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DOCTRINES AND DISCIPLINE.

CHAPTER I.

HISTORICAL STATEMENT, GENERAL RULES, AND

ARTICLES OF RELIGION.

SECTION I.

ORIGIN OF METHODISM.

91. In the latter end of the year 1739, eight or ten persons came to Mr. Wesley in London, who appeared to be deeply convinced of sin, and earnestly groaning for redemption. They desired (as did two or three more the next day) that he would spend some time with them in prayer, and advise them how to flee from the wrath to come; which they saw continually hanging over their heads. That they might have more time for this great work, he appointed a day when they might all come together, which from thenceforward they did every week, namely, on Thursday, in the evening. To these, and as many more as desired to join with them (for their number increased daily), he gave those advices from time to time which he judged most needful for them; and they always concluded their meeting with prayer suited to their several necessities.

92. This was the rise of the UNITED SOCIETY,first in Europe, and then in America. Such a society is no other than “a company of men having the form and seeking the power of godliness, united in order to pray together, to receive the word of exhortation, and to watch over one another in love, that they may help each other to work out their salvation."

SECTION II.

THE GENERAL RULES.

03. There is only one condition previously required of those who desire admission into these societies, a “desire to flee from the wrath to come, and to be saved from their sins.” But wherever this is really fixed in the soul, it will be shown by its fruits.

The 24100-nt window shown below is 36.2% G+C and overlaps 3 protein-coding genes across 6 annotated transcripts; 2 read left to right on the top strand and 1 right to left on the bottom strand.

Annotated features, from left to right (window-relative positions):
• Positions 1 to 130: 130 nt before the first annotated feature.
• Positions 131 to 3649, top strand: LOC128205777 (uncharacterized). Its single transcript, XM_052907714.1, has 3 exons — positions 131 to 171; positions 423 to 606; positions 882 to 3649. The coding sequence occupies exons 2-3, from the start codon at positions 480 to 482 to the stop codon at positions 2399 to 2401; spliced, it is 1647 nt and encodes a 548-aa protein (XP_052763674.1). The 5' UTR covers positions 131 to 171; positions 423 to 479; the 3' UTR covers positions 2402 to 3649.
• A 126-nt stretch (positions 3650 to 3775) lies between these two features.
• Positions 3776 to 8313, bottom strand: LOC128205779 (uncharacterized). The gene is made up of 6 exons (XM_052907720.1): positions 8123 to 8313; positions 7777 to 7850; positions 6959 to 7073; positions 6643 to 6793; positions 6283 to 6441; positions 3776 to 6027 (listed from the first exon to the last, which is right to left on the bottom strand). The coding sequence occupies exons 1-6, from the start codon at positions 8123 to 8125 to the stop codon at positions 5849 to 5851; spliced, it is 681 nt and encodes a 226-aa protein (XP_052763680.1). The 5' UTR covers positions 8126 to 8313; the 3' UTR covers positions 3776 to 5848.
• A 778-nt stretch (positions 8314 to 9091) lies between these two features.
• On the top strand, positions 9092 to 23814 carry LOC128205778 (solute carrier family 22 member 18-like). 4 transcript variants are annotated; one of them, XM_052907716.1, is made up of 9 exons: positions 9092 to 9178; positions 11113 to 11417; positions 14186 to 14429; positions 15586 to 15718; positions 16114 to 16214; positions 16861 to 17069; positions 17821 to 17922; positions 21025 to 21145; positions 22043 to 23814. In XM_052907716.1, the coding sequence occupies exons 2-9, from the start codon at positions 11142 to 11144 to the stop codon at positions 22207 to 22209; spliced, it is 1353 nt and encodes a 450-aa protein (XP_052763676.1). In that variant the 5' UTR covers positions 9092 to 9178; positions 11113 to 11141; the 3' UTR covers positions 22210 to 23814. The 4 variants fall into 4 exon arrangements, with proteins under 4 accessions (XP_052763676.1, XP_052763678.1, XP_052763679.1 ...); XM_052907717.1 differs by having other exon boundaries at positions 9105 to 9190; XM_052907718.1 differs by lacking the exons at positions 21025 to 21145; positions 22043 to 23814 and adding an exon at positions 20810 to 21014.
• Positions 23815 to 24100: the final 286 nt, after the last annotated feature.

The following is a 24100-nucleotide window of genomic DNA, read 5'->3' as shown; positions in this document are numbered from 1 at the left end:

It is therefore expected of all who continue therein that they should continue to evidence their desire of salvation,

First, By doing no harm, by avoiding evil of every kind, especially that which is most generally practiced: such as,

The taking of the name of God in vain;

The profaning the day of the Lord, either by doing ordinary work therein, or by buying or selling;

Drunkenness, or drinking spirituous liquors unless in cases of necessity;

Fighting, quarreling, brawling; brother going to law with brother; returning evil for evil, or railing for railing; the using many words in buying or selling;

The buying or selling goods that have not paid the duty;

The giving or taking things on usury, i. e., unlawful interest;

Uncharitable or unprofitable conversation, particularly speaking evil of magistrates or ministers;

Doing to others as we would not they should do unto us;

Doing what we know is not for the glory of

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God: as,

The putting on of gold and costly apparel;

The taking such diversions as cannot be used in the name of the Lord Jesus;

The singing those songs, or reading those books, which do not tend to the knowledge or love of God;

Softness or needless self-indulgence;
Laying up treasures upon earth;

Borrowing without a probability of paying, or taking up goods without a probability of paying for them.

94. It is expected of all who continue in these societies that they should continue to evidence their desire of salvation,

Secondly, By doing good, by being in every

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